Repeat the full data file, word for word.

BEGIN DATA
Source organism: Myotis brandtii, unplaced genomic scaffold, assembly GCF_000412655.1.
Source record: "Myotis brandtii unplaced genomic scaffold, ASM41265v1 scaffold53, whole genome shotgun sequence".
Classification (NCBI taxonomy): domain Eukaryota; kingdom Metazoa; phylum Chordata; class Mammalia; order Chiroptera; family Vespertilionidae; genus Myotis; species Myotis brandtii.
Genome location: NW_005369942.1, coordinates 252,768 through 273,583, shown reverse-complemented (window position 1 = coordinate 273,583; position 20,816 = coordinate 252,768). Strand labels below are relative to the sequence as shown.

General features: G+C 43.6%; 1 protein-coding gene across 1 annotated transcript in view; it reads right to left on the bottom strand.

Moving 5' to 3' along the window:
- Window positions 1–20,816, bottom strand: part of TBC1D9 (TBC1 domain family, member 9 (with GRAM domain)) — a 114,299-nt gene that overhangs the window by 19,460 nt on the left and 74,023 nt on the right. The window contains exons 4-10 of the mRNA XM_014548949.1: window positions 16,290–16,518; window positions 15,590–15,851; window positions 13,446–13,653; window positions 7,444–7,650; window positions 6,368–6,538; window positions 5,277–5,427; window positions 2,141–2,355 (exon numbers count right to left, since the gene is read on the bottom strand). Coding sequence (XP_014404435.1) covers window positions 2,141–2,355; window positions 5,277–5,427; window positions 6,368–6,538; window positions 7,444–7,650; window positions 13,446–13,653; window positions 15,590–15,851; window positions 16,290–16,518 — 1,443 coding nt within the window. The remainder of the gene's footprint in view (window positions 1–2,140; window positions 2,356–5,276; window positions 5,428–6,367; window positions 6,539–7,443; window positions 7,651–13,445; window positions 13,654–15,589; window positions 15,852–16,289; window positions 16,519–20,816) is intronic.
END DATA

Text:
Source organism: Myotis brandtii, unplaced genomic scaffold, assembly GCF_000412655.1.
Source record: "Myotis brandtii unplaced genomic scaffold, ASM41265v1 scaffold53, whole genome shotgun sequence".
Classification (NCBI taxonomy): domain Eukaryota; kingdom Metazoa; phylum Chordata; class Mammalia; order Chiroptera; family Vespertilionidae; genus Myotis; species Myotis brandtii.
Genome location: NW_005369942.1, coordinates 252,768 through 273,583, shown reverse-complemented (window position 1 = coordinate 273,583; position 20,816 = coordinate 252,768). Strand labels below are relative to the sequence as shown.

General features: G+C 43.6%; 1 protein-coding gene across 1 annotated transcript in view; it reads right to left on the bottom strand.

Moving 5' to 3' along the window:
- Window positions 1–20,816, bottom strand: part of TBC1D9 (TBC1 domain family, member 9 (with GRAM domain)) — a 114,299-nt gene that overhangs the window by 19,460 nt on the left and 74,023 nt on the right. The window contains exons 4-10 of the mRNA XM_014548949.1: window positions 16,290–16,518; window positions 15,590–15,851; window positions 13,446–13,653; window positions 7,444–7,650; window positions 6,368–6,538; window positions 5,277–5,427; window positions 2,141–2,355 (exon numbers count right to left, since the gene is read on the bottom strand). Coding sequence (XP_014404435.1) covers window positions 2,141–2,355; window positions 5,277–5,427; window positions 6,368–6,538; window positions 7,444–7,650; window positions 13,446–13,653; window positions 15,590–15,851; window positions 16,290–16,518 — 1,443 coding nt within the window. The remainder of the gene's footprint in view (window positions 1–2,140; window positions 2,356–5,276; window positions 5,428–6,367; window positions 6,539–7,443; window positions 7,651–13,445; window positions 13,654–15,589; window positions 15,852–16,289; window positions 16,519–20,816) is intronic.